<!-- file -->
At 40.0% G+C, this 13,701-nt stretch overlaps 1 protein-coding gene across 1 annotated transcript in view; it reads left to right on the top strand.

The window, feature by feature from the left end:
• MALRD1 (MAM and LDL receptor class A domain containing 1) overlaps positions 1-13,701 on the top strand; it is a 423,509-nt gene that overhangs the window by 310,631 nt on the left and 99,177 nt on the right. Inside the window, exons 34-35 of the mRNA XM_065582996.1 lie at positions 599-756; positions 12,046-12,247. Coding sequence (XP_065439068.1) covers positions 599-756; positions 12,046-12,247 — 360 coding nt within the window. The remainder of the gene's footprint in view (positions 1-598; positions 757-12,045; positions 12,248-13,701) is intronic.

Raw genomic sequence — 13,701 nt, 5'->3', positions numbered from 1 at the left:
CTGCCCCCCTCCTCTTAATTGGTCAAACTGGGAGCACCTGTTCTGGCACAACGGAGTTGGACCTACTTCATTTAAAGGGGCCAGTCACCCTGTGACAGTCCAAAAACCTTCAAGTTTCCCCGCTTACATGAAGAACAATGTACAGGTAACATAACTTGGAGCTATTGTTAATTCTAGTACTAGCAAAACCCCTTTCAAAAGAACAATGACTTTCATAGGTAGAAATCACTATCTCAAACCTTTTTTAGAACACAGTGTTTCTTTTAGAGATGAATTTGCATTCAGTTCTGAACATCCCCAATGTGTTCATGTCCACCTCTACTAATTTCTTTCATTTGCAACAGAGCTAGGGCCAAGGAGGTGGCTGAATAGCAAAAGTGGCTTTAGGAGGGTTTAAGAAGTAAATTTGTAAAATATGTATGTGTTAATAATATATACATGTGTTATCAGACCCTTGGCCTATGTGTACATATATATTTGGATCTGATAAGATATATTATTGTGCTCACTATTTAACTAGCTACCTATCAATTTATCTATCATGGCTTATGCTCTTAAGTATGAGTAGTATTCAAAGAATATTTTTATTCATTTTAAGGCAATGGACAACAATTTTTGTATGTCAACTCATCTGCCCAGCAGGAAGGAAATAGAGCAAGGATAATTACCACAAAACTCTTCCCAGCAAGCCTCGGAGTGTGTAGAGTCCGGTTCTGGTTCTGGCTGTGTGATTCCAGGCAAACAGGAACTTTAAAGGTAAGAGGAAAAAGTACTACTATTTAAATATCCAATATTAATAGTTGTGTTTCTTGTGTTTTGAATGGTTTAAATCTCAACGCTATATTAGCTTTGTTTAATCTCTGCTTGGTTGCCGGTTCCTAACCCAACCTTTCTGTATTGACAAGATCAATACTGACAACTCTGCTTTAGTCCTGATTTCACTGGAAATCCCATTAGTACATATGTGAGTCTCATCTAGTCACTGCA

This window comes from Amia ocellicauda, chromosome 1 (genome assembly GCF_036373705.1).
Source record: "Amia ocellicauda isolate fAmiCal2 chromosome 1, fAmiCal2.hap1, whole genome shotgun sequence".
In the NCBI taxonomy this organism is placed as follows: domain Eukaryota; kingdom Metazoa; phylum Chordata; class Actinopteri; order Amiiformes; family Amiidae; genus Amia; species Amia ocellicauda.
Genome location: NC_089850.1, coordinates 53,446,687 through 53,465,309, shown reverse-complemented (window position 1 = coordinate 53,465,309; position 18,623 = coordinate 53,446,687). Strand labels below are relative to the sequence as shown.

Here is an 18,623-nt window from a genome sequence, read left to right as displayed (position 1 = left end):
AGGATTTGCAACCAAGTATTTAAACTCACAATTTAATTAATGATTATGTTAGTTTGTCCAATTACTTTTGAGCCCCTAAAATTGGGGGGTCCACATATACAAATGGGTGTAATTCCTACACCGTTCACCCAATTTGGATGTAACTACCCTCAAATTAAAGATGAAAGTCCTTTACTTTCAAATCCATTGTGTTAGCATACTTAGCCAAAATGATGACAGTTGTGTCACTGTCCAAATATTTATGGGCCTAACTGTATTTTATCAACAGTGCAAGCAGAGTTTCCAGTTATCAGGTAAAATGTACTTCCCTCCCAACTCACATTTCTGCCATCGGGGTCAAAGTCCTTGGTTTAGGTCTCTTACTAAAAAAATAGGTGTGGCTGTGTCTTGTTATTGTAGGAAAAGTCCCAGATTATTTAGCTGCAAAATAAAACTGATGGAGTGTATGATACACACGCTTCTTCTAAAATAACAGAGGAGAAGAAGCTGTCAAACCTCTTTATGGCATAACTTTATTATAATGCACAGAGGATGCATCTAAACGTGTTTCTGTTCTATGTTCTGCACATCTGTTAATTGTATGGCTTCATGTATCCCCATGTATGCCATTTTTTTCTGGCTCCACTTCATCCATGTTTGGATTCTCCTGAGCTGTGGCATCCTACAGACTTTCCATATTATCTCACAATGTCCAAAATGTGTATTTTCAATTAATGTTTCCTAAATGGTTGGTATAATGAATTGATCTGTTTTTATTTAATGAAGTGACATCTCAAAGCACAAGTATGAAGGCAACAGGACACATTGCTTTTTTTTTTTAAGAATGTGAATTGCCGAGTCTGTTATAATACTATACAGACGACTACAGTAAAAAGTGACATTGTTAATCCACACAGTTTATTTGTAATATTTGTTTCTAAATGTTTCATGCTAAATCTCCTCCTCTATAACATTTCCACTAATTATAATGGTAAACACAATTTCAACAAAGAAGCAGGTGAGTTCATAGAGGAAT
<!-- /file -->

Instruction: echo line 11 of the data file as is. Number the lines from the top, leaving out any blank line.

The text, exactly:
AGGATTTGCAACCAAGTATTTAAACTCACAATTTAATTAATGATTATGTTAGTTTGTCCAATTACTTTTGAGCCCCTAAAATTGGGGGGTCCACATATACAAATGGGTGTAATTCCTACACCGTTCACCCAATTTGGATGTAACTACCCTCAAATTAAAGATGAAAGTCCTTTACTTTCAAATCCATTGTGTTAGCATACTTAGCCAAAATGATGACAGTTGTGTCACTGTCCAAATATTTATGGGCCTAACTGTATTTTATCAACAGTGCAAGCAGAGTTTCCAGTTATCAGGTAAAATGTACTTCCCTCCCAACTCACATTTCTGCCATCGGGGTCAAAGTCCTTGGTTTAGGTCTCTTACTAAAAAAATAGGTGTGGCTGTGTCTTGTTATTGTAGGAAAAGTCCCAGATTATTTAGCTGCAAAATAAAACTGATGGAGTGTATGATACACACGCTTCTTCTAAAATAACAGAGGAGAAGAAGCTGTCAAACCTCTTTATGGCATAACTTTATTATAATGCACAGAGGATGCATCTAAACGTGTTTCTGTTCTATGTTCTGCACATCTGTTAATTGTATGGCTTCATGTATCCCCATGTATGCCATTTTTTTCTGGCTCCACTTCATCCATGTTTGGATTCTCCTGAGCTGTGGCATCCTACAGACTTTCCATATTATCTCACAATGTCCAAAATGTGTATTTTCAATTAATGTTTCCTAAATGGTTGGTATAATGAATTGATCTGTTTTTATTTAATGAAGTGACATCTCAAAGCACAAGTATGAAGGCAACAGGACACATTGCTTTTTTTTTTTAAGAATGTGAATTGCCGAGTCTGTTATAATACTATACAGACGACTACAGTAAAAAGTGACATTGTTAATCCACACAGTTTATTTGTAATATTTGTTTCTAAATGTTTCATGCTAAATCTCCTCCTCTATAACATTTCCACTAATTATAATGGTAAACACAATTTCAACAAAGAAGCAGGTGAGTTCATAGAGGAAT